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Great Expectations

October 22, 2002
Related Topics: Discrimination and EEOC Compliance, Featured Article
Many employers don’t have a clue about how to treat pregnant women. That’sapparently why pregnancy-bias complaints have jumped 25 percent in the pastdecade. A mother-to-be has coverage under the Pregnancy Discrimination Act of1978 and the FMLA, and companies should know the ins and outs of both. SarahKelly, an attorney with the Philadelphia law firm Cozen O’Connor, explainswhat HR should expect when employees are pregnant.
What are the basics of the PDA?
The interesting aspect of the Pregnancy Discrimination Act is that it doesn’trequire any special treatment of pregnancy by employers. It simply requires anemployer to treat a woman who is temporarily disabled because of pregnancy thesame as it treats any other person with a temporary disability. So it’s astatute that requires equal treatment, not preferential treatment.
What should HR do to ensure that its policy is in order?
The first thing to do is to look at how you’ve set up your policy. Acompany should not have a "maternity leave policy." Because that suggeststhat there’s something different about maternity than other types oftemporary-disability leave. So if you’re an employer who’s subject to theFMLA, you should have an FMLA policy that complies with federal law, and youshould consider whether [you’re subject to] any state laws that also deal withleave rights. If you have the appropriate FMLA policy, treat the employee whowants pregnancy leave within the terms of the policy. Don’t have a separatepolicy. If you don’t have a separate one, there will be no kind of inferencethat you had an intention of treating women differently on the basis ofpregnancy.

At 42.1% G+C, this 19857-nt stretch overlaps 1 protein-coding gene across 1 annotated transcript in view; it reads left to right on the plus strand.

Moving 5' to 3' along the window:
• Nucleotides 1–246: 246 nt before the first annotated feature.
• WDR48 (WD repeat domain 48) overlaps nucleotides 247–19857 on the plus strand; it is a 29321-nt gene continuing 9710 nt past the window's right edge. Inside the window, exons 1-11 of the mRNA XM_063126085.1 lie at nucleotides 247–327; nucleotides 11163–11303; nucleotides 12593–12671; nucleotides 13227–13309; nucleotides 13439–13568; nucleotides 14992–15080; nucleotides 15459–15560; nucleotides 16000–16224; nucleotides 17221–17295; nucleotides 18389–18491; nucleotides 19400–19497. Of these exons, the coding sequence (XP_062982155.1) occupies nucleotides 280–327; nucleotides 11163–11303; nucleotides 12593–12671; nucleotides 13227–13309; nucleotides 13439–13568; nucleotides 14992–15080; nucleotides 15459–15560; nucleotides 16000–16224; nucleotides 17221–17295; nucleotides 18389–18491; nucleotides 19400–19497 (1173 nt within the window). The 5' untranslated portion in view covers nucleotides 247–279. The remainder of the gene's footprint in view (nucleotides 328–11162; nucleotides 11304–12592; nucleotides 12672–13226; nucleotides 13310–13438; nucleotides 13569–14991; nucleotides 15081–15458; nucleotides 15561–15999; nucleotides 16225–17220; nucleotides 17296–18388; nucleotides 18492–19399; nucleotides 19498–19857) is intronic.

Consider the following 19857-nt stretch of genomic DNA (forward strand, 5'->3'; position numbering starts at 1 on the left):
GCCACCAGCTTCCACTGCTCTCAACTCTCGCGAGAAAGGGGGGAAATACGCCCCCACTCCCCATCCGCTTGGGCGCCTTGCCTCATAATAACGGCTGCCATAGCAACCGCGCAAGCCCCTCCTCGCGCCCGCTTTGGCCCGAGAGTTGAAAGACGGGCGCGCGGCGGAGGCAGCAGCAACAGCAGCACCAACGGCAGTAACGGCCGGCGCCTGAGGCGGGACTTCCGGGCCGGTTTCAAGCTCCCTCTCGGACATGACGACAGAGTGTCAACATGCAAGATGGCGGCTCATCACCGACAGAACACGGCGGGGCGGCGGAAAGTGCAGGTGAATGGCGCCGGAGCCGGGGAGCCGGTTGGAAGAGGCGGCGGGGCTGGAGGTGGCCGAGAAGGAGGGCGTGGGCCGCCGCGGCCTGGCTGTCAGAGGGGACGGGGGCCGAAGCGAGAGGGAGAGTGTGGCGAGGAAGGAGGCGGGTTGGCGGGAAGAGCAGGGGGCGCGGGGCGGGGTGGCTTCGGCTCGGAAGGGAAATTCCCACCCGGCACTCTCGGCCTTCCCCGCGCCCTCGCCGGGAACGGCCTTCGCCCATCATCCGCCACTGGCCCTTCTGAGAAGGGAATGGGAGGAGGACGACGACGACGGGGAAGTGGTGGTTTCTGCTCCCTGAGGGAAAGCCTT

What do you do when an employee tells you she’s pregnant?
Congratulate her. Ask appropriate questions like: "Are you feeling well? Isthere anything we can do for you?" Don’t say things like, "Oh gosh, Iguess you’re going to want a lot of time off." In my experience, the thingthat’s most difficult to deal with is well-intentioned discussion by asupervisor about a woman’s pregnancy and upcoming motherhood. This can comefrom other women as well, along the lines of "I found when I was pregnant Iwas distracted by thoughts of wanting to stay home." Or from a supervisor who’sa father: "Gosh, when my second child was born, we just couldn’t handle mywife staying at work anymore. There was too much to do at home." These thingsare intended to be sympathetic but are going to be taken the wrong way if there’slater any kind of adverse action against the employee. So my advice is to keepit to comments that are very standard and socially appropriate: "I’m veryhappy for you. Please let me know if there’s anything you need."
Should you advise the employee about FMLA coverage?
It’s appropriate to say to the employee: "You may want to become familiarwith our FMLA policy, because if you’re intending to ask for leave, youprobably need to give some advance notice." Because under the FMLA, it’slawful to ask for advance notice where it can be given. While nothing’s everdefinite with a pregnancy in terms of when delivery can occur, it’s certainlythe type of situation that an employee could give advance notice of: "My duedate is May 16 and I anticipate leaving work on May 10." So remind theemployee to review the FMLA policy and check with HR for any help or questionson that policy. And keep in mind that fathers are also entitled to leave underthe policy.
What about during the pregnancy?